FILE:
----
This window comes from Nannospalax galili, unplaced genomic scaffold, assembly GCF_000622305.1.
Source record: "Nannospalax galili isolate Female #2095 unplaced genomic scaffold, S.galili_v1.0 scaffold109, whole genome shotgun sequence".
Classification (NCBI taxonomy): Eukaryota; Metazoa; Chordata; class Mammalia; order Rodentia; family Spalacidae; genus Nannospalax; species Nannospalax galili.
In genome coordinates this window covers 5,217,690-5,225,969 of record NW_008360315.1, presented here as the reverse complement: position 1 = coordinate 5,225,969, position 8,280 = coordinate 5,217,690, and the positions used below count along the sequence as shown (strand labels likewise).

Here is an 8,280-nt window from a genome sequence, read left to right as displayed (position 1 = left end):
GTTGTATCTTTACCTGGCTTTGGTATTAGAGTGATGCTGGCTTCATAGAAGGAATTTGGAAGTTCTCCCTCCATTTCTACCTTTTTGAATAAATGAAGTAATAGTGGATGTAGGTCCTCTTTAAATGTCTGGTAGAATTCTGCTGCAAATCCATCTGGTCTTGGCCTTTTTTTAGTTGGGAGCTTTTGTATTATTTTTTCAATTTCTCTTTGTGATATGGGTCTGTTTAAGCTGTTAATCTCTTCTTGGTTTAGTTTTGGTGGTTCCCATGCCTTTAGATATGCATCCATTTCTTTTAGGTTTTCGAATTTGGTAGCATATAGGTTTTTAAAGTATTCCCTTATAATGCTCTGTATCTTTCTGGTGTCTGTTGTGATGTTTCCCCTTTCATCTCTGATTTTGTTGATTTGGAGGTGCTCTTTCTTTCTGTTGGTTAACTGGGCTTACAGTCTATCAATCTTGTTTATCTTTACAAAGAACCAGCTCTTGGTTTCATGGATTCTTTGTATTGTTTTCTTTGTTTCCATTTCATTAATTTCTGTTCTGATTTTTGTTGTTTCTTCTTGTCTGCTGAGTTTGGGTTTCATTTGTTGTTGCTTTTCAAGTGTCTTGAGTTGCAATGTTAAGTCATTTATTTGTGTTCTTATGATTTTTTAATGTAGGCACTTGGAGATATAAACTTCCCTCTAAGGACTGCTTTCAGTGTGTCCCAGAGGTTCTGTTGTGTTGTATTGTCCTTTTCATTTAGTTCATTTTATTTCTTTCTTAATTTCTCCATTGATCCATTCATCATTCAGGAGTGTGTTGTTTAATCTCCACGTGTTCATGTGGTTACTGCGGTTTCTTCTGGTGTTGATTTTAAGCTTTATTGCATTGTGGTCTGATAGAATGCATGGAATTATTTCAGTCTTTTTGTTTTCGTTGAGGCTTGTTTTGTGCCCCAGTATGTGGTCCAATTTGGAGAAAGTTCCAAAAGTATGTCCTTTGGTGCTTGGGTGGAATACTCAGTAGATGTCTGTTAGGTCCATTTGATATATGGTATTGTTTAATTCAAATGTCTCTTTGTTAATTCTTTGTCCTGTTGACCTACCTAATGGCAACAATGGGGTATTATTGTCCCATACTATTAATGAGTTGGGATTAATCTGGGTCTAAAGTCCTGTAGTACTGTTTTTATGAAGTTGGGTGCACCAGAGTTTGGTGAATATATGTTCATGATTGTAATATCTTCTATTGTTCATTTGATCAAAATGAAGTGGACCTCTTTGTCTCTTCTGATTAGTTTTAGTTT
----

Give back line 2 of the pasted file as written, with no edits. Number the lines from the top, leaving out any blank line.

Source record: "Nannospalax galili isolate Female #2095 unplaced genomic scaffold, S.galili_v1.0 scaffold109, whole genome shotgun sequence".